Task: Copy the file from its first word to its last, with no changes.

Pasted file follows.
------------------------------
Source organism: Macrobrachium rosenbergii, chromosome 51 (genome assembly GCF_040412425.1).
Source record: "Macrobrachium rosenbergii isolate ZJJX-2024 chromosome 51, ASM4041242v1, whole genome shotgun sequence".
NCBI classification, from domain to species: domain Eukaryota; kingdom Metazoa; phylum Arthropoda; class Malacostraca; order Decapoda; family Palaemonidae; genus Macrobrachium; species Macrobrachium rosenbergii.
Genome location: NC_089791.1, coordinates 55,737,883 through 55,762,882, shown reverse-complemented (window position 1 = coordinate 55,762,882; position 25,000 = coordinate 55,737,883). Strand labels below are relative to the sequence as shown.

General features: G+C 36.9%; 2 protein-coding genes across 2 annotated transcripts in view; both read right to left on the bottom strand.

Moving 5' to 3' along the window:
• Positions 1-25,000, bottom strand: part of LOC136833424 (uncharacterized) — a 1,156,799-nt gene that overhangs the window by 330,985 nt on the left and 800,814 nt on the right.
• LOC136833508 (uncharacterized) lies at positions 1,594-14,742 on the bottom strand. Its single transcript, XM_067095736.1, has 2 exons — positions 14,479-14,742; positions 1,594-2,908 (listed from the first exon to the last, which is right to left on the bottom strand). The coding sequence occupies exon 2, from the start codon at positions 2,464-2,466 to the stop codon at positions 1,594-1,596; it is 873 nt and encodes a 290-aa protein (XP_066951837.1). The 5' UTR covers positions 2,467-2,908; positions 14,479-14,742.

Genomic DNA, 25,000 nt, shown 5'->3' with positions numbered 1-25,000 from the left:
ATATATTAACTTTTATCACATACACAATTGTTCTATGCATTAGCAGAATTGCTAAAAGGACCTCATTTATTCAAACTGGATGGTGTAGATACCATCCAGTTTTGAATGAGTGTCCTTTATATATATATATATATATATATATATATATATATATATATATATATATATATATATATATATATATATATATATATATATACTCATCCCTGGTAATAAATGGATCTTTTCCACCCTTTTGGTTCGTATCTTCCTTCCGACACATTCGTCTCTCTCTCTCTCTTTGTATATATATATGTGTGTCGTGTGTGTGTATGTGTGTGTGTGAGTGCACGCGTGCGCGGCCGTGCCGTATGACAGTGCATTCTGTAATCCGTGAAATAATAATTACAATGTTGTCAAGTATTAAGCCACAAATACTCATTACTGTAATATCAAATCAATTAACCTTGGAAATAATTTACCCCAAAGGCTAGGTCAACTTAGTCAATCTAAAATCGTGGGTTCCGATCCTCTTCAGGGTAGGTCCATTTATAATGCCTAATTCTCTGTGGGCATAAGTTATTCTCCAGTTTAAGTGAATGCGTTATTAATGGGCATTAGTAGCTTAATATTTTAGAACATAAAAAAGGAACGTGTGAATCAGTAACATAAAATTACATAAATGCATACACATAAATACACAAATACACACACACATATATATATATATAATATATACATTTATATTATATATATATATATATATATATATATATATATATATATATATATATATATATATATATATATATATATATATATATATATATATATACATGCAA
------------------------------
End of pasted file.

Source organism: Macrobrachium rosenbergii, chromosome 51 (genome assembly GCF_040412425.1).
Source record: "Macrobrachium rosenbergii isolate ZJJX-2024 chromosome 51, ASM4041242v1, whole genome shotgun sequence".
NCBI classification, from domain to species: domain Eukaryota; kingdom Metazoa; phylum Arthropoda; class Malacostraca; order Decapoda; family Palaemonidae; genus Macrobrachium; species Macrobrachium rosenbergii.
Genome location: NC_089791.1, coordinates 55,737,883 through 55,762,882, shown reverse-complemented (window position 1 = coordinate 55,762,882; position 25,000 = coordinate 55,737,883). Strand labels below are relative to the sequence as shown.

General features: G+C 36.9%; 2 protein-coding genes across 2 annotated transcripts in view; both read right to left on the bottom strand.

Moving 5' to 3' along the window:
• Positions 1-25,000, bottom strand: part of LOC136833424 (uncharacterized) — a 1,156,799-nt gene that overhangs the window by 330,985 nt on the left and 800,814 nt on the right.
• LOC136833508 (uncharacterized) lies at positions 1,594-14,742 on the bottom strand. Its single transcript, XM_067095736.1, has 2 exons — positions 14,479-14,742; positions 1,594-2,908 (listed from the first exon to the last, which is right to left on the bottom strand). The coding sequence occupies exon 2, from the start codon at positions 2,464-2,466 to the stop codon at positions 1,594-1,596; it is 873 nt and encodes a 290-aa protein (XP_066951837.1). The 5' UTR covers positions 2,467-2,908; positions 14,479-14,742.

Genomic DNA, 25,000 nt, shown 5'->3' with positions numbered 1-25,000 from the left:
ATATATTAACTTTTATCACATACACAATTGTTCTATGCATTAGCAGAATTGCTAAAAGGACCTCATTTATTCAAACTGGATGGTGTAGATACCATCCAGTTTTGAATGAGTGTCCTTTATATATATATATATATATATATATATATATATATATATATATATATATATATATATATATATATATATATATATATATATACTCATCCCTGGTAATAAATGGATCTTTTCCACCCTTTTGGTTCGTATCTTCCTTCCGACACATTCGTCTCTCTCTCTCTCTTTGTATATATATATGTGTGTCGTGTGTGTGTATGTGTGTGTGTGAGTGCACGCGTGCGCGGCCGTGCCGTATGACAGTGCATTCTGTAATCCGTGAAATAATAATTACAATGTTGTCAAGTATTAAGCCACAAATACTCATTACTGTAATATCAAATCAATTAACCTTGGAAATAATTTACCCCAAAGGCTAGGTCAACTTAGTCAATCTAAAATCGTGGGTTCCGATCCTCTTCAGGGTAGGTCCATTTATAATGCCTAATTCTCTGTGGGCATAAGTTATTCTCCAGTTTAAGTGAATGCGTTATTAATGGGCATTAGTAGCTTAATATTTTAGAACATAAAAAAGGAACGTGTGAATCAGTAACATAAAATTACATAAATGCATACACATAAATACACAAATACACACACACATATATATATATATAATATATACATTTATATTATATATATATATATATATATATATATATATATATATATATATATATATATATATATATATATATATATATATATATATATATATATACATGCAA